“Justice is open to all; like the Ritz Hotel.”

In the article “Clients Need Legal Services But Not Necessarily Lawyers“, Mark Cohen writes about the issue of access to justice. He points out that improving access to justice does not always mean improving access to lawyers. He refers to new products that provide legal services. These products include a chatbot that helps fight parking tickets, LegalZoom, Hello Divorce, and alternative legal service providers (like in house departments) that are not built on the profit per partner model.

Cohen also refers to the scholarship by Rebecca Sandefur in explaining why improving access to justice does not necessarily mean improving access to lawyers. Improving access to justice starts by redefining what “access to justice means.”

In the article titled “Access to What?”, Sandefur redefines the meaning of “access to justice”. Sandefur points out that solving the problem of access to justice requires a new conceptualization of the problem. “The definition of the crisis as one of unmet legal need comes from the bar.” The idea that it is an unmet legal need comes from the fact that judges and lawyers are defining the problem. “Judges and lawyers work at the top of an enormous iceberg of civil justice activity.”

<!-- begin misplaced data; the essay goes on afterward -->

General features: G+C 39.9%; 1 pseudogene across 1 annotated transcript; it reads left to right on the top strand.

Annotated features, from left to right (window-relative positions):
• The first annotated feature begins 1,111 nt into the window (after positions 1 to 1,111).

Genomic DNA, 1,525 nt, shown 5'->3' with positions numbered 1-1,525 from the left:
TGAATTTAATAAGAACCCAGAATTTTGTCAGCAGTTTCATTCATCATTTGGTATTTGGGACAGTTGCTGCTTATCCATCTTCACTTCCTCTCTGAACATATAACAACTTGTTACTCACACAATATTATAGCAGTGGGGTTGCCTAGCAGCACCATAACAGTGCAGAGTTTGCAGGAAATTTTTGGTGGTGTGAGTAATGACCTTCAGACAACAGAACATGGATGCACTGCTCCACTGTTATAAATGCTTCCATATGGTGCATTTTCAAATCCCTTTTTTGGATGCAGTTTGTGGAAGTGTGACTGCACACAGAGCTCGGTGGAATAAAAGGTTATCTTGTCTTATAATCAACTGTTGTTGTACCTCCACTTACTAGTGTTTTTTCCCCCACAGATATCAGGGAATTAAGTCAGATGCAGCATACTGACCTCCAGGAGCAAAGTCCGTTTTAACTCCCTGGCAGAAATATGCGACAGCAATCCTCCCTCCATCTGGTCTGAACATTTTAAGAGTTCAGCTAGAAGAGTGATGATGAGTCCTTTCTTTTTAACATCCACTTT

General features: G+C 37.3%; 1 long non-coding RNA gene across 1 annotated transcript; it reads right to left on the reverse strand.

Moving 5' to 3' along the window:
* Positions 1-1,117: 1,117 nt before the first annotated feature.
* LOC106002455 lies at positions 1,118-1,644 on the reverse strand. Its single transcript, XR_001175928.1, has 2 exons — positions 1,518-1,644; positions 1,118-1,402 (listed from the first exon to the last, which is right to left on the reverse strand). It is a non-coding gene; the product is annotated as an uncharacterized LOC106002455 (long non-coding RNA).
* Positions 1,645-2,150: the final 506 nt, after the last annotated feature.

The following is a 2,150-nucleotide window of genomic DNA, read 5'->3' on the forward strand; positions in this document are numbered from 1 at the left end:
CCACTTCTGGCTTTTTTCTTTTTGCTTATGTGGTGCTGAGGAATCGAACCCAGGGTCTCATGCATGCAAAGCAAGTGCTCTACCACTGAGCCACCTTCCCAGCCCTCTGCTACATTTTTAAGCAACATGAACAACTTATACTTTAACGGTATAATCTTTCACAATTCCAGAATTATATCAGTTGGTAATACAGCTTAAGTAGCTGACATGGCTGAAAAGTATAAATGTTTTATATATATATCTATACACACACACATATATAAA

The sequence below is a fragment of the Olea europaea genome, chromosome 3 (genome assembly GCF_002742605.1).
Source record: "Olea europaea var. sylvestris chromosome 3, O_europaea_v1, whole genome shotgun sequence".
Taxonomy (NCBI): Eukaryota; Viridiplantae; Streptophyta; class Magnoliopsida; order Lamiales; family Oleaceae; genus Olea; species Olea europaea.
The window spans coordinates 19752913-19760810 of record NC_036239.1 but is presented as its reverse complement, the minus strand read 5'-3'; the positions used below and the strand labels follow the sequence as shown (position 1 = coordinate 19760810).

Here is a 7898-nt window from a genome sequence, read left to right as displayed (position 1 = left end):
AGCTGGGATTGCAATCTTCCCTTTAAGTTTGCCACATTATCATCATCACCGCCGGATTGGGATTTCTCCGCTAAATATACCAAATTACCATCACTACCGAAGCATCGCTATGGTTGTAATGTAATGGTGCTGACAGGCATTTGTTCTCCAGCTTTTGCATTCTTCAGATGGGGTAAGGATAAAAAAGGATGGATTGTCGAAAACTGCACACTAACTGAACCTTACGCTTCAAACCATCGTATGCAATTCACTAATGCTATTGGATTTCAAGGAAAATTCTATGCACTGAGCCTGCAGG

Most of the justice issues are invisible and handled without the help of judges or lawyers. Declaring the problem as a problem of legal services gives lawyers a starring role and makes for a tidy, but inaccurate narrative.

Sandefur writes that the “access to justice crisis is a crisis of exclusion and inequality, for which legal services will sometimes provide a solution.” Most civil justice problems are handled by people on their own primarily because “people do not consider law as a solution for their justice problems.” Rather, people think of their problems as issues in relationships, work, or neighbours.

Sandefur recommends that research be done to better understand when access to justice can be achieved by using the courts, legal services, or by another actor. Many problems adding to the access to justice crisis are part of larger systemic problems.

(This article was originally posted on slaw.ca Views are my own and do not represent the views of any organization.)